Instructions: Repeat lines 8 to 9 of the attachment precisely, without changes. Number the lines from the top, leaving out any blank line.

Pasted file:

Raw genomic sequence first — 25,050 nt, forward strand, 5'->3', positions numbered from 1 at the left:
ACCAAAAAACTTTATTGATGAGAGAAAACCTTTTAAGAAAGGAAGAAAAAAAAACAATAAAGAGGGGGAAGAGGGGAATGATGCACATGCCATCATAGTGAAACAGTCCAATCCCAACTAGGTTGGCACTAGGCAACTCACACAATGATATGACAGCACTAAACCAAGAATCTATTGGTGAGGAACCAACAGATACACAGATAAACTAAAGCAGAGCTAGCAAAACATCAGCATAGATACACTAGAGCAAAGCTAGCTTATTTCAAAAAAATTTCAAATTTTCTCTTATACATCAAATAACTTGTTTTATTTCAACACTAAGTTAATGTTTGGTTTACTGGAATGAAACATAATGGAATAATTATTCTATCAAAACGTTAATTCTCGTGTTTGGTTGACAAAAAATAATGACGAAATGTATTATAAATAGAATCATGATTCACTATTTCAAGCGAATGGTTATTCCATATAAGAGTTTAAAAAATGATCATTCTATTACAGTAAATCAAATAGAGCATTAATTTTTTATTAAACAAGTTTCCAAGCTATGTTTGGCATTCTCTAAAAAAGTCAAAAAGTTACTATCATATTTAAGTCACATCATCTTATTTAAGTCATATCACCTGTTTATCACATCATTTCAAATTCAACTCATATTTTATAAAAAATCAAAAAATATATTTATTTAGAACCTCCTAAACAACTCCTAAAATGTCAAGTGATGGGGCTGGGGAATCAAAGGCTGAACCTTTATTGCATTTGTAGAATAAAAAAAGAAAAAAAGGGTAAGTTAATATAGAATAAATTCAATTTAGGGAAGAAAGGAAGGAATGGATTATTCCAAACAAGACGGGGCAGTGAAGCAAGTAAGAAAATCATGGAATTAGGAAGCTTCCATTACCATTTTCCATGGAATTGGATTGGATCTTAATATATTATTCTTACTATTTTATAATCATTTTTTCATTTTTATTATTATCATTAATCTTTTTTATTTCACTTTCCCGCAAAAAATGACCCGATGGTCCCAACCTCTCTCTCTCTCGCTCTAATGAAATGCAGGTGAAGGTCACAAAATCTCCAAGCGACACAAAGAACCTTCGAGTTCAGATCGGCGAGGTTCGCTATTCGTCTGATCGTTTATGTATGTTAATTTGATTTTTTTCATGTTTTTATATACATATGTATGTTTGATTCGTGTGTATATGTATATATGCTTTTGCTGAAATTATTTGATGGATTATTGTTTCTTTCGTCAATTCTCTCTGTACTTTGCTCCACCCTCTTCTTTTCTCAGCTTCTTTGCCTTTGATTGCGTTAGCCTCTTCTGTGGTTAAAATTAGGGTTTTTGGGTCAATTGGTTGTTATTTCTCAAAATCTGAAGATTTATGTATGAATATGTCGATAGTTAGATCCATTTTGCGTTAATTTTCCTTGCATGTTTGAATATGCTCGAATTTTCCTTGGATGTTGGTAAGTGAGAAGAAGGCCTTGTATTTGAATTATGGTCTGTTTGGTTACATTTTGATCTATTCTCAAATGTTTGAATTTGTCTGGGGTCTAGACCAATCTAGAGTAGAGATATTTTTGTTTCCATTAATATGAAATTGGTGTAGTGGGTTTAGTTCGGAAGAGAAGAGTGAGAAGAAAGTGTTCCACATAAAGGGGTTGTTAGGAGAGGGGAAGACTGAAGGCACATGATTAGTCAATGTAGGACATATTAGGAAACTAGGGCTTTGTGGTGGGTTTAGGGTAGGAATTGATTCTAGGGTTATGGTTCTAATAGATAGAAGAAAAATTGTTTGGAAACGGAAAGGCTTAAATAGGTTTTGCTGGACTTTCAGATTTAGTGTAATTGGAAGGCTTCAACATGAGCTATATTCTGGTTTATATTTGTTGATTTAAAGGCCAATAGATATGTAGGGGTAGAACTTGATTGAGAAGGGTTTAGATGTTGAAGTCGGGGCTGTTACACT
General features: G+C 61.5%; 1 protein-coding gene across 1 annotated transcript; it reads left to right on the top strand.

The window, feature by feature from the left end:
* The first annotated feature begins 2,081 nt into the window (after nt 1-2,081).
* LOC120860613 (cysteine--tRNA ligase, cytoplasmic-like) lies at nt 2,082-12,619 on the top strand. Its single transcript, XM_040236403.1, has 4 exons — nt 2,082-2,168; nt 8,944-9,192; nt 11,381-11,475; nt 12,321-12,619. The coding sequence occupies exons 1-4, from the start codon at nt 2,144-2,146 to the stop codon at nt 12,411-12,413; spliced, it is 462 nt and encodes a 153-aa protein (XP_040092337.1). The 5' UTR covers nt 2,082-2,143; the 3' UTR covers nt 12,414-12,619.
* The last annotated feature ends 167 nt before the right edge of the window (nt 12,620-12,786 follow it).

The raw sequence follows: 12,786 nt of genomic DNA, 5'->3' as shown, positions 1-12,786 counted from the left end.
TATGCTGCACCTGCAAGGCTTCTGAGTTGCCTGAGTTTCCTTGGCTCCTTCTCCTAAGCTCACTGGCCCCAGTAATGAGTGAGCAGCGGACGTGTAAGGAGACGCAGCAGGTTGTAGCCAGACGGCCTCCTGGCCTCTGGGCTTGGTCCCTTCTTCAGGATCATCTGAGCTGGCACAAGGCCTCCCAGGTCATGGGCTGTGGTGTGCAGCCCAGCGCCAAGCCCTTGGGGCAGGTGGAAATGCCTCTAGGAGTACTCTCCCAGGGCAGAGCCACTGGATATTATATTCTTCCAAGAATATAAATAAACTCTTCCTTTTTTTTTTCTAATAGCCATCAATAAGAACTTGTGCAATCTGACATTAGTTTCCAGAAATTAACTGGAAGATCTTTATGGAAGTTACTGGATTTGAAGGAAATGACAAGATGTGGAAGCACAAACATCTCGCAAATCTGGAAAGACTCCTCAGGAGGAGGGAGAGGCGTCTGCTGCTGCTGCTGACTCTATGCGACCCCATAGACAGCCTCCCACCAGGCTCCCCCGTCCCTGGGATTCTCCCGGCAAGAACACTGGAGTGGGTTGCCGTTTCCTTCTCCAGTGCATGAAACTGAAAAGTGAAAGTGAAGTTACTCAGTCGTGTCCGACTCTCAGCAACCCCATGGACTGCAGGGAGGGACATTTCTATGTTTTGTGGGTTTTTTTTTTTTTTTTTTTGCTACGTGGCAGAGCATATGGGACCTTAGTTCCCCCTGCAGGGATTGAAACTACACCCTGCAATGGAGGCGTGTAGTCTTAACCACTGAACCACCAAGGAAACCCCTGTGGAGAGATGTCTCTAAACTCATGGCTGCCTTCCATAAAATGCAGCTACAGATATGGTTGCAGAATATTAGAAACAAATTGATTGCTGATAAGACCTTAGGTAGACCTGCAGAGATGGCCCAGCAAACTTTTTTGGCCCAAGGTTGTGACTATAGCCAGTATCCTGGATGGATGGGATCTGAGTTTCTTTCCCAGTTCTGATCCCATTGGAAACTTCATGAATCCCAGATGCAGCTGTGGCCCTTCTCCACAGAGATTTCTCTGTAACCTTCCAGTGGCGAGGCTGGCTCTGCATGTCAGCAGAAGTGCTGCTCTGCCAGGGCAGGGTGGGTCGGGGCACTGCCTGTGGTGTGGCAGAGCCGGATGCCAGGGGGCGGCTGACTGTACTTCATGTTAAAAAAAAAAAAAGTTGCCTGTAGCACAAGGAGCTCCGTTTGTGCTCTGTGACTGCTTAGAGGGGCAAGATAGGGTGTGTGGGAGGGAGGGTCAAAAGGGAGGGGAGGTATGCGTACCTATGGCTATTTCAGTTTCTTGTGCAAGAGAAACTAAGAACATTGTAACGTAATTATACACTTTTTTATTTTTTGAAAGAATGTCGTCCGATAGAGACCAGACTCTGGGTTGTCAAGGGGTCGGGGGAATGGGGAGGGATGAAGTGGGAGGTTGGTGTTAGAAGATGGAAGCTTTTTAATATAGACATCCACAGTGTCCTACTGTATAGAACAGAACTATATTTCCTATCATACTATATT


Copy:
The raw sequence follows: 12,786 nt of genomic DNA, 5'->3' as shown, positions 1-12,786 counted from the left end.
TATGCTGCACCTGCAAGGCTTCTGAGTTGCCTGAGTTTCCTTGGCTCCTTCTCCTAAGCTCACTGGCCCCAGTAATGAGTGAGCAGCGGACGTGTAAGGAGACGCAGCAGGTTGTAGCCAGACGGCCTCCTGGCCTCTGGGCTTGGTCCCTTCTTCAGGATCATCTGAGCTGGCACAAGGCCTCCCAGGTCATGGGCTGTGGTGTGCAGCCCAGCGCCAAGCCCTTGGGGCAGGTGGAAATGCCTCTAGGAGTACTCTCCCAGGGCAGAGCCACTGGATATTATATTCTTCCAAGAATATAAATAAACTCTTCCTTTTTTTTTTCTAATAGCCATCAATAAGAACTTGTGCAATCTGACATTAGTTTCCAGAAATTAACTGGAAGATCTTTATGGAAGTTACTGGATTTGAAGGAAATGACAAGATGTGGAAGCACAAACATCTCGCAAATCTGGAAAGACTCCTCAGGAGGAGGGAGAGGCGTCTGCTGCTGCTGCTGACTCTATGCGACCCCATAGACAGCCTCCCACCAGGCTCCCCCGTCCCTGGGATTCTCCCGGCAAGAACACTGGAGTGGGTTGCCGTTTCCTTCTCCAGTGCATGAAACTGAAAAGTGAAAGTGAAGTTACTCAGTCGTGTCCGACTCTCAGCAACCCCATGGACTGCAGGGAGGGACATTTCTATGTTTTGTGGGTTTTTTTTTTTTTTTTTTTGCTACGTGGCAGAGCATATGGGACCTTAGTTCCCCCTGCAGGGATTGAAACTACACCCTGCAATGGAGGCGTGTAGTCTTAACCACTGAACCACCAAGGAAACCCCTGTGGAGAGATGTCTCTAAACTCATGGCTGCCTTCCATAAAATGCAGCTACAGATATGGTTGCAGAATATTAGAAACAAATTGATTGCTGATAAGACCTTAGGTAGACCTGCAGAGATGGCCCAGCAAACTTTTTTGGCCCAAGGTTGTGACTATAGCCAGTATCCTGGATGGATGGGATCTGAGTTTCTTTCCCAGTTCTGATCCCATTGGAAACTTCATGAATCCCAGATGCAGCTGTGGCCCTTCTCCACAGAGATTTCTCTGTAACCTTCCAGTGGCGAGGCTGGCTCTGCATGTCAGCAGAAGTGCTGCTCTGCCAGGGCAGGGTGGGTCGGGGCACTGCCTGTGGTGTGGCAGAGCCGGATGCCAGGGGGCGGCTGACTGTACTTCATGTTAAAAAAAAAAAAAGTTGCCTGTAGCACAAGGAGCTCCGTTTGTGCTCTGTGACTGCTTAGAGGGGCAAGATAGGGTGTGTGGGAGGGAGGGTCAAAAGGGAGGGGAGGTATGCGTACCTATGGCTATTTCAGTTTCTTGTGCAAGAGAAACTAAGAACATTGTAACGTAATTATACACTTTTTTATTTTTTGAAAGAATGTCGTCCGATAGAGACCAGACTCTGGGTTGTCAAGGGGTCGGGGGAATGGGGAGGGATGAAGTGGGAGGTTGGTGTTAGAAGATGGAAGCTTTTTAATATAGACATCCACAGTGTCCTACTGTATAGAACAGAACTATATTTCCTATCATACTATATT